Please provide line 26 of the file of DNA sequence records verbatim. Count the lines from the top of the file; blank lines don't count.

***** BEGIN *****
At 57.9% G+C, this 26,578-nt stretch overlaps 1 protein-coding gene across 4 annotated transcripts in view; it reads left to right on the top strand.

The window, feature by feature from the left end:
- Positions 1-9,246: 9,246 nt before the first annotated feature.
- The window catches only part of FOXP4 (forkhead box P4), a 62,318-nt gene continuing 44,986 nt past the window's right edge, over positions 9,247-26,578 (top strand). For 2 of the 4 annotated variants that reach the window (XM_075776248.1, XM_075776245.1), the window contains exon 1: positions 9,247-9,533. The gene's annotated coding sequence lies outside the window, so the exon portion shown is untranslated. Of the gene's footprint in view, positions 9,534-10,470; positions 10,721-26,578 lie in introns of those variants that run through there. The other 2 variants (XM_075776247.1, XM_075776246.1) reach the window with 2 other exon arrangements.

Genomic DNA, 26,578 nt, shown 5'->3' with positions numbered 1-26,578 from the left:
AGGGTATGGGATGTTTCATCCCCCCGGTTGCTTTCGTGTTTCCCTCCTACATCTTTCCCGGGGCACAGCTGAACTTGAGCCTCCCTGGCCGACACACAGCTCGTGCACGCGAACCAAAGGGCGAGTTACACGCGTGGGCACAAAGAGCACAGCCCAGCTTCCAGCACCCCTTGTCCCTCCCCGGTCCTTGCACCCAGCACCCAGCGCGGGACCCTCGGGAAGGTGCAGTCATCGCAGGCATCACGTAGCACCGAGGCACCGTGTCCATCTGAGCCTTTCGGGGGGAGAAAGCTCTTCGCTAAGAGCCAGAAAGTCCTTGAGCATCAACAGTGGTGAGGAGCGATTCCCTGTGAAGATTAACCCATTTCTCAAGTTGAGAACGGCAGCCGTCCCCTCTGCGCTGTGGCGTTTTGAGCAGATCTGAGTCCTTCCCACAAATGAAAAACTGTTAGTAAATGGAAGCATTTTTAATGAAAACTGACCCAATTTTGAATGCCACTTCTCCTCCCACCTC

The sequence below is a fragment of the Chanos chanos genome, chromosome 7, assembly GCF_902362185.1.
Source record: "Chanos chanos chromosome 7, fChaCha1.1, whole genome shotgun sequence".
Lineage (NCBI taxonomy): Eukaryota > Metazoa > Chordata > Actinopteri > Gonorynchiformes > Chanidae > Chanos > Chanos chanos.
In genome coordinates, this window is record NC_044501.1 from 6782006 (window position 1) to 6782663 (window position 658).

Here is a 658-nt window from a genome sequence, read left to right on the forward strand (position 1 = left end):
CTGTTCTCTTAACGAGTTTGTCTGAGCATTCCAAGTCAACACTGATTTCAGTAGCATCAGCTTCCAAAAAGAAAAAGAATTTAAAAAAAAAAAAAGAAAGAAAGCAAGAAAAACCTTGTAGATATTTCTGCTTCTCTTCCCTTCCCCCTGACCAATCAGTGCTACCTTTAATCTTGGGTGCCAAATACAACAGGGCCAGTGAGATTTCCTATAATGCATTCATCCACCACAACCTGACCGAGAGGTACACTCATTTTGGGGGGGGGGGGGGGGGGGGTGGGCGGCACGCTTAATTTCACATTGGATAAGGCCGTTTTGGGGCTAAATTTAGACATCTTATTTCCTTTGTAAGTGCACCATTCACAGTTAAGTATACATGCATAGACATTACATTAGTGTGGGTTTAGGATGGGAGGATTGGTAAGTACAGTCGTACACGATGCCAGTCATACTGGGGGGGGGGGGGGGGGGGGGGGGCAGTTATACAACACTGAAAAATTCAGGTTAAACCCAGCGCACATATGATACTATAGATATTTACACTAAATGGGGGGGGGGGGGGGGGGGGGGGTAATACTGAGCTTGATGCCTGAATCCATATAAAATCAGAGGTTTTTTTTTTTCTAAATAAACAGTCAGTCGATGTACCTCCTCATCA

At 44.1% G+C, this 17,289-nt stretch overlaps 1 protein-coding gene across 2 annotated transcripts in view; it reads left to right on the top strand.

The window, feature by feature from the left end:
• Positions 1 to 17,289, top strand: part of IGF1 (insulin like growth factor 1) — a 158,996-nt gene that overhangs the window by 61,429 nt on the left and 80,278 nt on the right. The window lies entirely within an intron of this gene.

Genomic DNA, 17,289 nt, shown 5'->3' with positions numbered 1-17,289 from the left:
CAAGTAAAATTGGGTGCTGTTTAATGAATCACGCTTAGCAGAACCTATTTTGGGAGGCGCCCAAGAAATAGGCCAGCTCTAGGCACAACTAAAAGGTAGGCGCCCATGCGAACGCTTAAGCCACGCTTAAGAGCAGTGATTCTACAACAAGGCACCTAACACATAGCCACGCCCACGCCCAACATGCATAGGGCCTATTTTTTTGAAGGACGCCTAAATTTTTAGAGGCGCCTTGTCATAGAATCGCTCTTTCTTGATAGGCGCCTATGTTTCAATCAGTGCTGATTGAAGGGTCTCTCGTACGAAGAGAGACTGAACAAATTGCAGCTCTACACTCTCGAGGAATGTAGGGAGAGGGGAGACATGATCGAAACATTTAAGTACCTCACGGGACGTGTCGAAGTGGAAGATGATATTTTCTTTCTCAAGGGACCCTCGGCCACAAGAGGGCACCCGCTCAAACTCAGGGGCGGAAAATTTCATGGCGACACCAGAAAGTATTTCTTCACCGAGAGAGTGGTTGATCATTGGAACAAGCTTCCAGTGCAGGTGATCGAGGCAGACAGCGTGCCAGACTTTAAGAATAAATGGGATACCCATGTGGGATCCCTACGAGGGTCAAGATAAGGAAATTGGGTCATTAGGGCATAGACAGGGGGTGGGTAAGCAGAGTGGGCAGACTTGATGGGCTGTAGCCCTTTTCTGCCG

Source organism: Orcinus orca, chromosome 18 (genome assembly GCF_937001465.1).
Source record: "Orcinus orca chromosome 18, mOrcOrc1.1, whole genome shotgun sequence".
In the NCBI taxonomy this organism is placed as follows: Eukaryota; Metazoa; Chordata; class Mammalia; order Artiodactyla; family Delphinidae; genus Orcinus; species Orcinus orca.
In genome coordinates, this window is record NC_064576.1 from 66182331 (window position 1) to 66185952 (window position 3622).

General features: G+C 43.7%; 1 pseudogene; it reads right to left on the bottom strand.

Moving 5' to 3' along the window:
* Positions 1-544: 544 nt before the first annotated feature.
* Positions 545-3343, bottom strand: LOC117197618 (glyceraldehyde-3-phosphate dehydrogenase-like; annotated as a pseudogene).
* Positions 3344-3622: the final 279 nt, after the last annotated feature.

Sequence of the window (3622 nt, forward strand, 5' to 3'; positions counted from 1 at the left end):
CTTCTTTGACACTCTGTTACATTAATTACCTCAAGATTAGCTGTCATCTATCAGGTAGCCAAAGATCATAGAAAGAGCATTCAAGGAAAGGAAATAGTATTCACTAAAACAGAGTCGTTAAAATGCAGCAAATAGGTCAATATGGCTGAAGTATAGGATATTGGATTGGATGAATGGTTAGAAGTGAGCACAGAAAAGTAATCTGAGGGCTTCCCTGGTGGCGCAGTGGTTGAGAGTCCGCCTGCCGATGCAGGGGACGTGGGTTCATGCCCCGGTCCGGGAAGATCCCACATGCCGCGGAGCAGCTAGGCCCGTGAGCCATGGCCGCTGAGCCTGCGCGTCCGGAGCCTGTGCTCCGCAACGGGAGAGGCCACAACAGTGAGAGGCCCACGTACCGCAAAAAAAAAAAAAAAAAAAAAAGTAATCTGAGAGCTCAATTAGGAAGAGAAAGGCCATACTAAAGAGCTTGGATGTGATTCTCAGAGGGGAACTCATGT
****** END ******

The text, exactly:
* Positions 3344-3622: the final 279 nt, after the last annotated feature.